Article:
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I've got and app that takes quote input (purity, weight, total), and it pushes to $scope.quote:

// Controller action //
$scope.quote.push({ 
  total: ((($scope.karat * $scope.spot) * $scope.percentage) / 20) * $scope.estimatedWeight,
  karat: $scope.karat * 100,
  description: $scope.description,
  actualWeight: $scope.actualWeight,
  estimatedWeight: $scope.estimatedWeight,
  percent: $scope.percentage * 100,
  spot: $scope.spot
})

and

// Factory //
app.factory('quoteFactory', function() {
  var quote = [];
  var factory = {};
  factory.getQuote = function () {
return quote;
  };
return factory;
})

and the post/save upon quote completion

$scope.save = function() {
  var now = $scope.getDate();
      $scope.quote.push({
        createdOn: $scope.getDate()
      })
    Restangular.all('quote').post($scope.quote).then(function(quote){
      $location.path('#/scrap')
    }); 
  };

When trying to access the quote JSON for list or edit I can't access all the information needed because of the JSON structure.

{
"0": {
    "total": 401.79040000000003,
    "karat": 74,
    "description": "Rings",
    "actualWeight": 12,
    "estimatedWeight": 11,
    "percent": 80,
    "spot": 1234
},
"1": {
    "total": 560.7296,
    "karat": 56.8,
    "description": "Test",
    "actualWeight": 22,
    "estimatedWeight": 20,
    "percent": 80,
    "spot": 1234
},
"2": {
    "total": 48.5625,
    "karat": 92.5,
    "description": "Testing",
    "actualWeight": 80,
    "estimatedWeight": 75,
    "percent": 70,
    "spot": 20
},
"3": {
    "createdOn": "2013-11-26T21:26:42.253Z"
},
"_id": {
    "$oid": "52951213e4b05f03172f14e7"
}
}

Each index represents a line item of the quote and the createdOn info. What I'm trying to figure out is if there is a way to be able to access all the line item information without having to call each individual index?

I've looked into some lodash/underscore, thought about restructuring the backend... Not really sure where to go from here.

Complete project code at github

share|improve this question
    
How did you create the JSON? the indexes seem unnatural, if I JSON.stringify an array, it normally doesn't come with indexes included –  Samuel Nov 27 '13 at 16:04
    
Or more specific; where does that JSON come from? does the server read it? I would suggest fixing the JSON, not trying to read it despite its formatting being wacky –  Samuel Nov 27 '13 at 16:08
    
Perhaps since the factory is pushing into var quote = [] that is causing the indexing. But if changing to an {} for quote what method would I use to replace $scope.quote.push() –  Yahtaa Nov 27 '13 at 16:27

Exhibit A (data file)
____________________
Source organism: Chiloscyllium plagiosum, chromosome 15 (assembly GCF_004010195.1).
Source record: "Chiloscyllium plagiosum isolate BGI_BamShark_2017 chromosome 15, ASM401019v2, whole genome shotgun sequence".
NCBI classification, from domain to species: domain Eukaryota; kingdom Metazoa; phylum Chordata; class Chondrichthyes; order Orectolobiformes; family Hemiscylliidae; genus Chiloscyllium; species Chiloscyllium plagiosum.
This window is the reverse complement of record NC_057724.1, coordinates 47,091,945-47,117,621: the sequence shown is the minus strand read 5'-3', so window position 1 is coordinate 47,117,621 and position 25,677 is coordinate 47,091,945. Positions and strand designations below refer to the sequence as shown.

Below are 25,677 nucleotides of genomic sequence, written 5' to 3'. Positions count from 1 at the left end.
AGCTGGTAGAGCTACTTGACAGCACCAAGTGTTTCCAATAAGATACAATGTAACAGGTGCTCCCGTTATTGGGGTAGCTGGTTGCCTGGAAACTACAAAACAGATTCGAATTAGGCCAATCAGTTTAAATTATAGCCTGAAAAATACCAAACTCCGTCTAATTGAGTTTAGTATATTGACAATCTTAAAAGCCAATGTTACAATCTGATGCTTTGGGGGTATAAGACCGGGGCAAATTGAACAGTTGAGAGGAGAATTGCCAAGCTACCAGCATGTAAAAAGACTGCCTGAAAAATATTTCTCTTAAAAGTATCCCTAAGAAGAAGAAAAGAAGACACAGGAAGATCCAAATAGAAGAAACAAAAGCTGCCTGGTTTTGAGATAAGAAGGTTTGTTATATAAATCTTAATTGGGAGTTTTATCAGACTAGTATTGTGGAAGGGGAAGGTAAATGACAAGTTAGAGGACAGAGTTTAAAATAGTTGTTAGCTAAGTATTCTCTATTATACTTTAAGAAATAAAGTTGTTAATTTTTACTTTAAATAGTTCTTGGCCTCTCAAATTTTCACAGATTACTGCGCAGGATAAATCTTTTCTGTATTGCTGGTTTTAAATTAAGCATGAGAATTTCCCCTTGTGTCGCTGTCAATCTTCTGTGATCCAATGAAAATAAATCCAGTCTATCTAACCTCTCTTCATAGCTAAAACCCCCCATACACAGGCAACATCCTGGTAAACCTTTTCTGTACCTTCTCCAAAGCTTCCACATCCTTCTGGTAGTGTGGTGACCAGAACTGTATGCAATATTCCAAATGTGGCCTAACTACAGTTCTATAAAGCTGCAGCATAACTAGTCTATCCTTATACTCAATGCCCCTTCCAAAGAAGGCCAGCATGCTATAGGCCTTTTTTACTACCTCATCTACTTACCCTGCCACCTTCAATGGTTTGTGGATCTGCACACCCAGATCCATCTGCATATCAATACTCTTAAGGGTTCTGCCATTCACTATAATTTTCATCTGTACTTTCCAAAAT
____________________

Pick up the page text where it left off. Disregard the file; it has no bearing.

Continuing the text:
But at the same time, if I lose the indexing, I would lose the ability to separate line items in a single quote offer. –  Yahtaa Nov 27 '13 at 16:48

1 Answer 1

Since there is not much details available as to how your backend works or is handling the data I am assuming the problem is with generating the JSON.

What I would do is change the way Angular posts the data to the server, for example:

the Save function:

$scope.save = function() {
  var url = 'http:127.0.0.1:3000/url/you/send/your/data/to',
      json = JSON.stringify($scope.quote);

  $http({
    method: 'POST',
    url: url,
    data: json,
    headers: {
      'Content-Type': 'application/json'
    }
  }).then(function(response) {
    $location.path('#/scrap');
  });
};

This will give you more control, and will make sure you control how the data gets turned into proper JSON, in this case using the .stringify() method of the JSON object.

I see from your comments that you are concerned with indexing; conventionally objects that sync with the server have a property id that represents their database id's NOT their client array index. This is a good way to keep the model data on the client a representation of the truth on your server side.

There are quite some libraries out there that help with this process client side, I would suggest - since you are using Angular already - reading into Angular Resource.

NOTE: if you want to support older browsers with the JSON.stringify() method, make sure you use Crockford's JSON2.js

share|improve this answer
    
The back end is being handled by Restangular. –  Yahtaa Nov 29 '13 at 14:33

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